I made it to Israel, but more on that later. Here's a recap of my amazing bike packing skills.
Those of you who read know me are aware that I often say, "I can make it work," when an item is working, slightly broken, or even busted. A recent example being when I thought I could fix my trusty Honda Accord by simply adding coolant when it was smoking heavily, and yes, I thought I could drive for 4 hours on a leaking coolant system, but I was wrong.
So, when it came to my next travel adventure I didn't bother learning the lesson and made a few questionable decisions regarding what bike(s?) to bring to Israel for 5 months and how to get it(them) there.
The first question was: Road or Mountain? It seemed like it'd be better racing/training on a road bike, but I'd get more general use of my MTB because I'll be living in the heart of the city, and there's trails, but not a lot of open roads to get to easily. My cousin, who runs the most popular biking website in Israel (www.bikezone.co.il), said MTB, and others said to bring a road bike. So I decided to bring both.
The second question was: How do you get 2 bikes to Israel? I first thought about shipping them, but upon further investigation it was around $500 USD each way and said to hell with that. Then I looked into which carrier I should take, and found the Israeli National Airline, EL AL, lets you bring a bike to/from North America for Free. So long as the bike was enclosed and weighed under 40kg (~88lbs), and the standards did say "one bike with one seat," so I thought I was done for. I figured a 2 bike BikePro USA case would be wicked expensive, and it is, a whopping $630.
So, I did the next best thing, get a bike box and see if I could make it work.
The first step was to head over to the shop, and see what they had laying around. I asked a few of the mechanics about how to handle 2 bikes in one box, and Jon C recommended this amazing cardboard construction used to ship a $10,000 Trek Madone 6.9.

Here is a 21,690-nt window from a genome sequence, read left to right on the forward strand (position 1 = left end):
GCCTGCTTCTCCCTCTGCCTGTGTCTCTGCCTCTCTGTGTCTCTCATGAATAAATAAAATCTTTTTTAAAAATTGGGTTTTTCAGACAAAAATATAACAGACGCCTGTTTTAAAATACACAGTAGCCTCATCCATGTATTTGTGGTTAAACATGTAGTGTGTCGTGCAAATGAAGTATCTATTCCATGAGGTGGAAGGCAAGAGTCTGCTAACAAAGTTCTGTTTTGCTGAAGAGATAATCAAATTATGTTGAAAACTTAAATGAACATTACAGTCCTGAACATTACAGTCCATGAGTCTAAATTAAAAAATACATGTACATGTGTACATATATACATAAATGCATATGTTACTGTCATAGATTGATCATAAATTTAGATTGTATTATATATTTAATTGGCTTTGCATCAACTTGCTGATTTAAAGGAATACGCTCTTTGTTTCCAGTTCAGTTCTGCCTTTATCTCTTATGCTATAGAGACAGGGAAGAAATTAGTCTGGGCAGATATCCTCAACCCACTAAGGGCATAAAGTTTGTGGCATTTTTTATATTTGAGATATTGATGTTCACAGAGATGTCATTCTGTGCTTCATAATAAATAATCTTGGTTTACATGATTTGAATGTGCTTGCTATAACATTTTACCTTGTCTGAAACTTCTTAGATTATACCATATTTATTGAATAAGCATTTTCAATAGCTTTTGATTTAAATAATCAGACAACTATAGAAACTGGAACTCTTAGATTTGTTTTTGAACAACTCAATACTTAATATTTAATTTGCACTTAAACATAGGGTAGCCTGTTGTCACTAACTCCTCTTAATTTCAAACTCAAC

And let me tell you, this box is glorious, it's a huge clamshell with the following features:
- Built-in padding for under the bottom bracket
- Built-in padding for the head tube
- Built-in straps to die down the frame
- A Built-In accessories section
- Built-in padding for the rear drop outs.
- Lots of extra foam bits and pieces saved inside the box
So the next step was to take it home and get to work. Since the box was going to be travelling across the pond and would probably be thrown by baggage handlers recklessly I knew I had go big on padding for the bikes and protection for the box.
I started by heading out to the hardware store and purchasing 36 feet of pipe insulation inf 3/4" and 3/8" inner diameter and a few rolls of duct tape.
When I got home, I decided that it'd be a good idea to protect all the edges as they are the most susceptible to tearing and falling apart. So added 2 layers of duct tape to each exterior edge and inside the corners to keep the box from wearing down.
Then, I started to dissasemble the bikes and used absurd amounts of foam pipe insulation to wrap each tube on each frame and held the foam in place with zip ties and tape. I also used spacers to spread the fork and rear dropouts, and removed the rear dérailleurs and covered them in bubble wrap.
I put my road bike in first, and added bits and pieces of foam where needed to keep the edges of things like the fork or bars from punching through the box. Then I placed my MTB frame (without the crankset) on top, and used the in-box straps to hold it all down.
From there, it was a matter of laying down some thin foam, removing the tires from my MTB wheels and add extra cardboard bits to the corners, add another 2 layers of cardboard on top of the wheels and throw in my camelbak and extra tires and tubes to fill gaps before closing up the whole system.
Afterwards I added some "straddles" to where the rope was going to be placed with extra bits of cardboard and got ready to tie it close. With help from some friends, we used some nylon rope to tie the whole thing shut and it was ready to go. A quick weight check with the bathroom scale, and we learned that the whole set up weighed just 31kg, with 9kg to spare (19.3) lbs.
The next day, went on over to Logan, checked in with American Airlines for my connecting flight to JFK. The charge for the bikes: $0.
18 Hours later, I landed in Tel Aviv, waited anxiously for my luggage, and low and behold, it was all good. The only problem: The Security folk had cut the rope and taped the box back together at Boston, and then again in NYC. Lastly, the were put atop my cousin's car, brought to his house for assembly. Where after opening up the box, I learned, much to my relief the bikes had arrived in fantastic condition, with out a dent, scratch or missing part.
A couple days later I moved in to my apartment in Tel Aviv. Where they have ample room, and live just below this view:
Coming Soon: First Israeli Race Report.